Confidentiality in the Workplace

“What Happens in Vegas Stays in Vegas.” We are all familiar with that phrase and tend to chuckle a little when we hear it. A similar phrase exists in the HR world that goes like this: “What Happens in HR Stays in HR.” It’s a humorous play on words, but the meaning is serious. For those who are tasked with HR responsibilities, confidentiality is something that always needs to be “top of mind”. Let’s go over the basics of it all.

What is the problem with confidentiality at work?

Let’s be blunt: You have a problem. You have to make sure all of the information that is on your hands doesn’t get leaked and you have to comply with the different data protection laws and agencies. It is what it is and it’s not a joking or simple matter. Some GDPR fines can go up to 100,00 euros and, as an HR manager, it’s all in your hands. A whole company could close because of a small mistake. So, with that said, you must keep certain information about all of your employees, and rules are in place governing how you must keep this info confidential. These rules are regulated by corresponding agencies in each country, and it’s very important that you go over them before even collecting information. Whether you keep them physical or electronically in-the-cloud records, for those who work in an HR capacity, you are entrusted with maintaining sensitive information about employees and management issues. You must also protect information under laws that govern confidentiality. Not keeping certain information confidential can result in lawsuits, identity theft, and other serious issues. It can also undermine the HR Department’s credibility and integrity.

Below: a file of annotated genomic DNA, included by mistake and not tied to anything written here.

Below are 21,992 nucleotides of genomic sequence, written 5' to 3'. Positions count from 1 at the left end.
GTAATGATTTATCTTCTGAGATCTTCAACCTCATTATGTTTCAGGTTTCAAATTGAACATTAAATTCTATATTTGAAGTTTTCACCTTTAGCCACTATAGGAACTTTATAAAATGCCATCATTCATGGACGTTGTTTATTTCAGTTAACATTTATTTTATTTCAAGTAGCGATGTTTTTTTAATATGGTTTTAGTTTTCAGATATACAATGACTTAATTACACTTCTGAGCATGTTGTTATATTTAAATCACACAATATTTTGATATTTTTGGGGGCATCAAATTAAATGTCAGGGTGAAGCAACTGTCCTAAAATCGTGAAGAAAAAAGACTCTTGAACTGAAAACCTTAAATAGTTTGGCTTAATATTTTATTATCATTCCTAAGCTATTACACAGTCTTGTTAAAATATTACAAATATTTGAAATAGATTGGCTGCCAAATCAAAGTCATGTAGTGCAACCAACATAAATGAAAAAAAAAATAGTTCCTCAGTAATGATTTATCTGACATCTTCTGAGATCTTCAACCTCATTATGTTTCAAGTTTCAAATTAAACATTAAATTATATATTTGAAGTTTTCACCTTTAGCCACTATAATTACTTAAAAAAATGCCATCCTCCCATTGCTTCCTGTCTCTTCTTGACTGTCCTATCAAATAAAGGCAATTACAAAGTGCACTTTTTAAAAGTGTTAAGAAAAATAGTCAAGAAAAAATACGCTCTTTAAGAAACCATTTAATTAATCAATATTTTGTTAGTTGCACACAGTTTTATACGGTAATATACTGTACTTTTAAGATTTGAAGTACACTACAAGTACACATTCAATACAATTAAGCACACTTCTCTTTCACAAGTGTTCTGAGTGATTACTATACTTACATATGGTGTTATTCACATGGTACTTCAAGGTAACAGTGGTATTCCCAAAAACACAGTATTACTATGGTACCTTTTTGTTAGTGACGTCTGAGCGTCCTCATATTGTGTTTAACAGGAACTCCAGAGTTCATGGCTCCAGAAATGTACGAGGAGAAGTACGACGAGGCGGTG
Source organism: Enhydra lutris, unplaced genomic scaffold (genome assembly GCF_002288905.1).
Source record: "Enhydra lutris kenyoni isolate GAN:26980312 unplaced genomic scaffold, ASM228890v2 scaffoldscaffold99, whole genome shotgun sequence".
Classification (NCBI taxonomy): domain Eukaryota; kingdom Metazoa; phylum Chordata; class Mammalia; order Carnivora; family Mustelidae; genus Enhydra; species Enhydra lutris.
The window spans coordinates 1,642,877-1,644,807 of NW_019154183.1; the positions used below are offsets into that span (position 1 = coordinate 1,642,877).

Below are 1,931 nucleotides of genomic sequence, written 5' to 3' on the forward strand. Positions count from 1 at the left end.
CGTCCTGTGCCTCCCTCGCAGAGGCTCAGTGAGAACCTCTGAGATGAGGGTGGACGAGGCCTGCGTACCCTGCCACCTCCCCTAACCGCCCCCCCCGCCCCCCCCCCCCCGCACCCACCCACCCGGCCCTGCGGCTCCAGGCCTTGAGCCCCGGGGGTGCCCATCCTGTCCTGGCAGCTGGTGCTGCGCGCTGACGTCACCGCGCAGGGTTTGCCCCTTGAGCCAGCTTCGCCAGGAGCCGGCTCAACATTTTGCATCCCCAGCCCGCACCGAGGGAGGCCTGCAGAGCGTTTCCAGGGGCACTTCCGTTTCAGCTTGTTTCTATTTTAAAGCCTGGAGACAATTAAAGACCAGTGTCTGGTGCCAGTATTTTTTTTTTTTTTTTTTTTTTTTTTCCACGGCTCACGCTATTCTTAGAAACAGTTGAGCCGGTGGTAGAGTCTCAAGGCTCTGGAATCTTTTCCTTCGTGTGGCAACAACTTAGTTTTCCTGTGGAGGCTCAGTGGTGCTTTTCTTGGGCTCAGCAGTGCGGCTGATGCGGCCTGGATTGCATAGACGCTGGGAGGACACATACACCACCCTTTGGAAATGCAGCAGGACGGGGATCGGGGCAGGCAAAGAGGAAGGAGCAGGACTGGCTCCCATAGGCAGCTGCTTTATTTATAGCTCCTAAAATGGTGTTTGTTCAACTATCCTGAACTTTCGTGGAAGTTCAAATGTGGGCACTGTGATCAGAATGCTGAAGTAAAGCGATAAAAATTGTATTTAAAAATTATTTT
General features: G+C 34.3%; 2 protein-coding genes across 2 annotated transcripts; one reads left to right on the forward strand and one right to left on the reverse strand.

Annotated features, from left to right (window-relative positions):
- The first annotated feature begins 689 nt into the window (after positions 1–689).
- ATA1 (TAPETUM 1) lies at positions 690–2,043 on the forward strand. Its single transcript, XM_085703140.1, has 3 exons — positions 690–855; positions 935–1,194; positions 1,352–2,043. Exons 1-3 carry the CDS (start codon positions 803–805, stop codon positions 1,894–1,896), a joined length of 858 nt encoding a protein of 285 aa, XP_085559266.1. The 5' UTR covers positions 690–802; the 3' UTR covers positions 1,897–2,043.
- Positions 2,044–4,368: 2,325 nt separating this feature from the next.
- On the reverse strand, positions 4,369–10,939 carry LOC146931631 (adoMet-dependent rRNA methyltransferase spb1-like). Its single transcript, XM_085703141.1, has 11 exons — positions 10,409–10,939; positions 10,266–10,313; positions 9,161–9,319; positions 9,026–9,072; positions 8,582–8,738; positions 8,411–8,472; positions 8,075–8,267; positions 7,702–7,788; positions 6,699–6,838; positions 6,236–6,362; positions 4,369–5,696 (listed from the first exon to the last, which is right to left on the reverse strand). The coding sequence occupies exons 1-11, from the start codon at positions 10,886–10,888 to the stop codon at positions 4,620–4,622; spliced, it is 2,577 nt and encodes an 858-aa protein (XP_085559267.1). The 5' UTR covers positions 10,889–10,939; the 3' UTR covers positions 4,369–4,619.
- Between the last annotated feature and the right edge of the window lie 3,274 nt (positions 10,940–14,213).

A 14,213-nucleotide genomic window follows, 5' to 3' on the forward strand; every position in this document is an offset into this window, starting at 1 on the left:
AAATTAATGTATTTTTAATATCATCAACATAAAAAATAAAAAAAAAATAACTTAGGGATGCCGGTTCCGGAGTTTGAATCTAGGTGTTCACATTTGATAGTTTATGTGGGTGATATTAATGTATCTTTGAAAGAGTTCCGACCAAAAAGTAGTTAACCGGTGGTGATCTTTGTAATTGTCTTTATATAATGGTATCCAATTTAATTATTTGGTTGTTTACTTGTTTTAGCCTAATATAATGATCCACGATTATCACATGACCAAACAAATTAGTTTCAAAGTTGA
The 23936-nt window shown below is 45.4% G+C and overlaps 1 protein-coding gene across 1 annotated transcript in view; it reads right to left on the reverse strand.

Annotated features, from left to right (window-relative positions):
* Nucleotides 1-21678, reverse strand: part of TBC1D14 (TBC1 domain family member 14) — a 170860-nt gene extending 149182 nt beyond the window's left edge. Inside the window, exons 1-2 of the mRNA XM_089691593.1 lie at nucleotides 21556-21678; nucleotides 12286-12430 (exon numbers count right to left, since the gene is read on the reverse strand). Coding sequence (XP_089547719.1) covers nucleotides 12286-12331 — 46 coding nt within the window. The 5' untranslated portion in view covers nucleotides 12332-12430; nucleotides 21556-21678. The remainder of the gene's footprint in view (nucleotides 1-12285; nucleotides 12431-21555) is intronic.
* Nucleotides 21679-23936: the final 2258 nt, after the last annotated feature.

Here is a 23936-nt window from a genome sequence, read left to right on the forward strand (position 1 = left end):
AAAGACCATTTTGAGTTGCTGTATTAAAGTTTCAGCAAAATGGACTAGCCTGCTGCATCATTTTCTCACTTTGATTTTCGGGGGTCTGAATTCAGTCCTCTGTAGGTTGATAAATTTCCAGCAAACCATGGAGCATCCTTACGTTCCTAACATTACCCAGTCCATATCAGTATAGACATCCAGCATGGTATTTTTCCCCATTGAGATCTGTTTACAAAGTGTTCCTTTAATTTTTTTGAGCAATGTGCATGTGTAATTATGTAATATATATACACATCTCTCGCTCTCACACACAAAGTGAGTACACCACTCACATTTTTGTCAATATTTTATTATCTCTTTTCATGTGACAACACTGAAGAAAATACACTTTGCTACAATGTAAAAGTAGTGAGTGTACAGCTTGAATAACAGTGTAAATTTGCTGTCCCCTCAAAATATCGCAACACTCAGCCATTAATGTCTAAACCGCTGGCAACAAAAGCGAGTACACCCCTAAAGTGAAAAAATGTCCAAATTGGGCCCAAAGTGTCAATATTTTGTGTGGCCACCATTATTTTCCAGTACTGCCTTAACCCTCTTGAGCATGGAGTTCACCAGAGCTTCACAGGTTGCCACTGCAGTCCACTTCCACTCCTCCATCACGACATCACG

In HR, there are three general areas where confidentiality is a must:

Employee and Applicant’s information

Employee information includes employee files, termination records, absence records, compensation data, performance reviews, hiring documents, etc. Anything that is specific to an employee and doesn’t need to be known except by those who have a “legitimate need to know”, should not be shared. You cannot keep information on race, sexual orientation, religion or political affiliation… EVER. Also, be very careful with what you do with recruitment information including CVs, you cannot eternally keep a CV on you unless you have explicit permission.

Legal Issues and Sensitive Data

HR personnel are privy to a variety of legal and sensitive data. Whether it be internal investigations concerning workplace complaints, conduct or disciplinary problems, drug testing, employee medical issues, benefits enrollment, etc. This type of information should always remain confidential. Be very careful with medical issues because the regulations of what you can and should know are subject to where you are in the world.

Strategic Decisions and Actions

HR can be actively involved in senior management discussions regarding company layoffs, expansions, and restructuring. HR can also be involved in management discussions regarding future business strategies, proprietary workforce information, and other processes that may affect the workplace. All this information should be considered confidential.